The next verse of ‘Lecha Dodi’ quotes from Jeremiah 30:18, about Jerusalem being rebuilt upon its hilltop. Here, Jeremiah is describing the Final Redemption, too, and once again we have lived to see much of his prophecy fulfilled. Jeremiah says the Jewish people will be in great distress and suffering a “terror without relief” (30:5). People will wonder why God was so cruel to His nation, but God answers: “I did these things to you because your iniquity was so great, and your sins so many.” (30:15) Then God will heal His people, restore them to their ancestral tents, and their holy city will be rebuilt. Jeremiah ends the chapter by telling us this will only happen in the far future, “in the End of Days”. God also declares that “You shall be My people, and I will be your God.” These words lead right to the next stanza of ‘Lecha Dodi’.

The seventh verse quotes from Isaiah 62, with the common Biblical metaphor of God as Groom and Israel as Bride. Our “marriage” to God is permanent and eternal. God promises several times throughout the Tanakh that He will never abandon His bride, Israel. God’s commitment to His people is so solid that even when the bride sometimes goes astray, God always takes her back. In the End of Days, the marriage will finally be wholesome as God intended. With this in mind, ‘Lecha Dodi’ moves into the eighth stanza about the Redemption bursting forth through the hands of Ben Partzi—the descendant of Peretz, son of Judah—another title for Mashiach. (Perhaps Rabbi Alkabetz changed zarach to niglah in the fifth stanza to avoid confusion of Peretz with Zerach, his twin brother!)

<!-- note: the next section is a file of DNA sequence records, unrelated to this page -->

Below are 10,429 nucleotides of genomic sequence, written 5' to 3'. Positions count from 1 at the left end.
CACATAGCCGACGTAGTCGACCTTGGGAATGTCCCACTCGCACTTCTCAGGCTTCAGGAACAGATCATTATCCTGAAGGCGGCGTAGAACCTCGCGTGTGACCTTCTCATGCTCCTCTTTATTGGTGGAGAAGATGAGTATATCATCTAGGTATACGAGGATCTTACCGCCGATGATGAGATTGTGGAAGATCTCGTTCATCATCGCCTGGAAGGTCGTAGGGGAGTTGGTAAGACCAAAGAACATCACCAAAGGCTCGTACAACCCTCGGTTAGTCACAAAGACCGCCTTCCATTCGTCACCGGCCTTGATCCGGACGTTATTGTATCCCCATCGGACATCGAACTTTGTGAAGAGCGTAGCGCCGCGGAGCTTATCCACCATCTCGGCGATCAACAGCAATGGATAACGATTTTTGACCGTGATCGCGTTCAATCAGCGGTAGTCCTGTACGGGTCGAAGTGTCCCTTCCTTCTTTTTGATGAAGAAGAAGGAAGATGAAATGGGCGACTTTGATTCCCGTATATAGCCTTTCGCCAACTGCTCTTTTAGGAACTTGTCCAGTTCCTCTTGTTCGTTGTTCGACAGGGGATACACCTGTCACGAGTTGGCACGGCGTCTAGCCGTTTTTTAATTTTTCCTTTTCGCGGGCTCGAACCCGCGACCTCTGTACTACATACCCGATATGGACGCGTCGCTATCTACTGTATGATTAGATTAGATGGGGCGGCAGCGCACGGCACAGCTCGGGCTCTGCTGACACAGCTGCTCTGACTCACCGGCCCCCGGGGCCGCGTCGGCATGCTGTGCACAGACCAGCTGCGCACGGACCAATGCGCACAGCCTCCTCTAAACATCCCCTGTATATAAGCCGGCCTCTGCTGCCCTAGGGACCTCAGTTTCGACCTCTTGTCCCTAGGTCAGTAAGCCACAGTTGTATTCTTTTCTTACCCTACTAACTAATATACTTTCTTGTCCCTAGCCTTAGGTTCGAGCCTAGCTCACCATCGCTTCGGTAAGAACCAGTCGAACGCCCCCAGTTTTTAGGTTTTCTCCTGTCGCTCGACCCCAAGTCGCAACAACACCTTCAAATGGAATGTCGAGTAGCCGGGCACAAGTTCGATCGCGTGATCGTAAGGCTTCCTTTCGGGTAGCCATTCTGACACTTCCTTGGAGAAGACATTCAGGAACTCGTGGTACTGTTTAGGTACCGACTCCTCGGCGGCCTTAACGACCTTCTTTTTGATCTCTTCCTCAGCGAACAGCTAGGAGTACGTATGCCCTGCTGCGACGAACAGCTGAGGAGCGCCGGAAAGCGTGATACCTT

Lastly, we are brought to the seventh and final millennium of human history, the millennium that is kulu Shabbat, a one thousand-year global Sabbath of peace and prosperity. This ties right into the concluding verse of ‘Lecha Dodi’, which gives a final welcome to Shabbat—both the immediate Shabbat that we are bringing in now, and more cryptically to the final Shabbat era of mankind, which we are surely at the doorstep of.

Shabbat Shalom!